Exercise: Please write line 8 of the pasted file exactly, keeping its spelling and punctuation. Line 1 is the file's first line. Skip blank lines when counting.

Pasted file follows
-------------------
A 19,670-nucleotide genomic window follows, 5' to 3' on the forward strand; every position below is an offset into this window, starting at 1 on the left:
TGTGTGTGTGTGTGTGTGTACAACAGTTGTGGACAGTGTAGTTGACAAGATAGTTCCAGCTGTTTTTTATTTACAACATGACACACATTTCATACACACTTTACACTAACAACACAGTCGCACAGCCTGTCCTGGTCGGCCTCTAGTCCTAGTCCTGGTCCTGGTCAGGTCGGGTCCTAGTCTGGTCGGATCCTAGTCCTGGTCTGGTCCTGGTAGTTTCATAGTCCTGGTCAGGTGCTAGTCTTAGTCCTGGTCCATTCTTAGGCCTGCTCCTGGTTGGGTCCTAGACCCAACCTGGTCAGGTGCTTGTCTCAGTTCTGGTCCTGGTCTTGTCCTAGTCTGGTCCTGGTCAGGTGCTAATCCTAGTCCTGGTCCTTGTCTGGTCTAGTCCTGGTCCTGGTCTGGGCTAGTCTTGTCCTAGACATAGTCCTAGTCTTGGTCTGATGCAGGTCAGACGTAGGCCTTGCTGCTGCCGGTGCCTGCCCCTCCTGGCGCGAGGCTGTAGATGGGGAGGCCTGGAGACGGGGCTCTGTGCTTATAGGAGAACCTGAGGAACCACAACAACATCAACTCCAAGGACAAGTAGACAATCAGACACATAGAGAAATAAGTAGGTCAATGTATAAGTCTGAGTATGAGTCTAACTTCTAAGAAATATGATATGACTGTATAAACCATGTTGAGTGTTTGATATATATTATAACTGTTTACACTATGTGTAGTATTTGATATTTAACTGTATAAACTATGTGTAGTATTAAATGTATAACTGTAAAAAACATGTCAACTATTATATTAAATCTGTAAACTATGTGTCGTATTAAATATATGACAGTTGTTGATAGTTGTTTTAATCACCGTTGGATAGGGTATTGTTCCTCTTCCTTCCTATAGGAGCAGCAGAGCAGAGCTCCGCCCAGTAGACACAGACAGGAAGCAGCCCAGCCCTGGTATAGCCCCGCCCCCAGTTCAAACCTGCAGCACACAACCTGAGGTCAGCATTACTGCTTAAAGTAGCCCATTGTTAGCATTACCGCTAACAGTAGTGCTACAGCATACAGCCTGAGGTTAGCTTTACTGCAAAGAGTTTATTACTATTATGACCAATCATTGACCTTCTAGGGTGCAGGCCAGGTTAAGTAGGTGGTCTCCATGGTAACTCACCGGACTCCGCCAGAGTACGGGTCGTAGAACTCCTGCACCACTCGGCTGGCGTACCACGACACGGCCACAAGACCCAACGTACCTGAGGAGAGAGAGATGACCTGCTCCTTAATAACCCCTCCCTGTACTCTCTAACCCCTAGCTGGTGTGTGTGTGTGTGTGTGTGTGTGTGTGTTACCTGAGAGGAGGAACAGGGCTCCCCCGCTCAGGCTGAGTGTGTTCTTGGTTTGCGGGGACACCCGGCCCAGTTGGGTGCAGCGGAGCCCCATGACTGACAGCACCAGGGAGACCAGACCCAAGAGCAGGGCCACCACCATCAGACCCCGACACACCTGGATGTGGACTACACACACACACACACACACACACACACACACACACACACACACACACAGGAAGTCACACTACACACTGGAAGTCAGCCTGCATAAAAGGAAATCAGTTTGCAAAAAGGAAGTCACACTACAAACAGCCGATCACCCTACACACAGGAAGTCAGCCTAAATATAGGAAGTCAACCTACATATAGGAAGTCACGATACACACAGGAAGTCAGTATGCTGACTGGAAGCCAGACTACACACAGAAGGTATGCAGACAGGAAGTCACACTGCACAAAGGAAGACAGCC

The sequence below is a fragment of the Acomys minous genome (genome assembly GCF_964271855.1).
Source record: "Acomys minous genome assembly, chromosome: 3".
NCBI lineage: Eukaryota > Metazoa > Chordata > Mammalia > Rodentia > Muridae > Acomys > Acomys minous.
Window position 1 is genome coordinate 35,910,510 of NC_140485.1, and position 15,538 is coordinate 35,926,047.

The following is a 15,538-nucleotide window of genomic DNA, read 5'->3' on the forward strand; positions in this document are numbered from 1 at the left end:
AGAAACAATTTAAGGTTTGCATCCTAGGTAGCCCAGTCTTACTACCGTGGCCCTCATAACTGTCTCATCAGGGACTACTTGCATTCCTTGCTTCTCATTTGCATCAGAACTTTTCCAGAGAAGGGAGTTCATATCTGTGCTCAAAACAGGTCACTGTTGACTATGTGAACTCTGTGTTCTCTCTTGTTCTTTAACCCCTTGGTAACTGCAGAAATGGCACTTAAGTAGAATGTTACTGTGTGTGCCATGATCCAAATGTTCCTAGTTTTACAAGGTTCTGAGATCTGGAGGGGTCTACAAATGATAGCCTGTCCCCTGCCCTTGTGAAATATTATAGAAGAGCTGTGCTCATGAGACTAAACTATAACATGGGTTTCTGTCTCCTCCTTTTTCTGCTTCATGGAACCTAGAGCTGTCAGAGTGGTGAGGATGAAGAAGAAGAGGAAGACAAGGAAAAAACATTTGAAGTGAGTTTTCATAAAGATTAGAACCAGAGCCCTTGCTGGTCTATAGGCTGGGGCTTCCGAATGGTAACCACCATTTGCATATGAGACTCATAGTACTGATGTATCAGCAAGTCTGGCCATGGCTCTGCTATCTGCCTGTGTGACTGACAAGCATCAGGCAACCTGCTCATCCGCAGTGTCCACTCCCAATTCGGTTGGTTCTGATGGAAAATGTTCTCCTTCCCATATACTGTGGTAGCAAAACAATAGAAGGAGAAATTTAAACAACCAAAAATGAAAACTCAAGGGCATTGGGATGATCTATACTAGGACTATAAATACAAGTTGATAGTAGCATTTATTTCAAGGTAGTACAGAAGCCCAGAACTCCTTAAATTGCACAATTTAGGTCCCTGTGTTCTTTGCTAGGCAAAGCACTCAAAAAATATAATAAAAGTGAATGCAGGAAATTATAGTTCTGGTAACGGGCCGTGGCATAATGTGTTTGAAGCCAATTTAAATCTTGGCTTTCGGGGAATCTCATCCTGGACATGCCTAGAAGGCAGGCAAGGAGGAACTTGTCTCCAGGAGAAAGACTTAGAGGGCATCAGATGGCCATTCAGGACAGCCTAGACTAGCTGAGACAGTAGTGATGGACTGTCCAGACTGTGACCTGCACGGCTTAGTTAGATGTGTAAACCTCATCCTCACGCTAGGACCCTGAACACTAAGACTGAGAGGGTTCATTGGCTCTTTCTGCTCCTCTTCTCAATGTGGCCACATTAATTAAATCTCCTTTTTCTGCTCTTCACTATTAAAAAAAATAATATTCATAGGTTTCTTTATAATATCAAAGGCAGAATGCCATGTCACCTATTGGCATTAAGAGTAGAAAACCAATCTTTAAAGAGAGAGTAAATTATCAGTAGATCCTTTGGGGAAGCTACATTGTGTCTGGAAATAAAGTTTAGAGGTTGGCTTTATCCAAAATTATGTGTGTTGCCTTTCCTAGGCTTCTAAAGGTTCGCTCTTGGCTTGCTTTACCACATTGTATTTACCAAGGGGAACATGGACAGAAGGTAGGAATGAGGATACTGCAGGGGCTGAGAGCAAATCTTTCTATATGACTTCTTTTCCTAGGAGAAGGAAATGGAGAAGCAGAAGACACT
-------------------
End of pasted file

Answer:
AGAAACAATTTAAGGTTTGCATCCTAGGTAGCCCAGTCTTACTACCGTGGCCCTCATAACTGTCTCATCAGGGACTACTTGCATTCCTTGCTTCTCATTTGCATCAGAACTTTTCCAGAGAAGGGAGTTCATATCTGTGCTCAAAACAGGTCACTGTTGACTATGTGAACTCTGTGTTCTCTCTTGTTCTTTAACCCCTTGGTAACTGCAGAAATGGCACTTAAGTAGAATGTTACTGTGTGTGCCATGATCCAAATGTTCCTAGTTTTACAAGGTTCTGAGATCTGGAGGGGTCTACAAATGATAGCCTGTCCCCTGCCCTTGTGAAATATTATAGAAGAGCTGTGCTCATGAGACTAAACTATAACATGGGTTTCTGTCTCCTCCTTTTTCTGCTTCATGGAACCTAGAGCTGTCAGAGTGGTGAGGATGAAGAAGAAGAGGAAGACAAGGAAAAAACATTTGAAGTGAGTTTTCATAAAGATTAGAACCAGAGCCCTTGCTGGTCTATAGGCTGGGGCTTCCGAATGGTAACCACCATTTGCATATGAGACTCATAGTACTGATGTATCAGCAAGTCTGGCCATGGCTCTGCTATCTGCCTGTGTGACTGACAAGCATCAGGCAACCTGCTCATCCGCAGTGTCCACTCCCAATTCGGTTGGTTCTGATGGAAAATGTTCTCCTTCCCATATACTGTGGTAGCAAAACAATAGAAGGAGAAATTTAAACAACCAAAAATGAAAACTCAAGGGCATTGGGATGATCTATACTAGGACTATAAATACAAGTTGATAGTAGCATTTATTTCAAGGTAGTACAGAAGCCCAGAACTCCTTAAATTGCACAATTTAGGTCCCTGTGTTCTTTGCTAGGCAAAGCACTCAAAAAATATAATAAAAGTGAATGCAGGAAATTATAGTTCTGGTAACGGGCCGTGGCATAATGTGTTTGAAGCCAATTTAAATCTTGGCTTTCGGGGAATCTCATCCTGGACATGCCTAGAAGGCAGGCAAGGAGGAACTTGTCTCCAGGAGAAAGACTTAGAGGGCATCAGATGGCCATTCAGGACAGCCTAGACTAGCTGAGACAGTAGTGATGGACTGTCCAGACTGTGACCTGCACGGCTTAGTTAGATGTGTAAACCTCATCCTCACGCTAGGACCCTGAACACTAAGACTGAGAGGGTTCATTGGCTCTTTCTGCTCCTCTTCTCAATGTGGCCACATTAATTAAATCTCCTTTTTCTGCTCTTCACTATTAAAAAAAATAATATTCATAGGTTTCTTTATAATATCAAAGGCAGAATGCCATGTCACCTATTGGCATTAAGAGTAGAAAACCAATCTTTAAAGAGAGAGTAAATTATCAGTAGATCCTTTGGGGAAGCTACATTGTGTCTGGAAATAAAGTTTAGAGGTTGGCTTTATCCAAAATTATGTGTGTTGCCTTTCCTAGGCTTCTAAAGGTTCGCTCTTGGCTTGCTTTACCACATTGTATTTACCAAGGGGAACATGGACAGAAGGTAGGAATGAGGATACTGCAGGGGCTGAGAGCAAATCTTTCTATATGACTTCTTTTCCTAGGAGAAGGAAATGGAGAAGCAGAAGACACT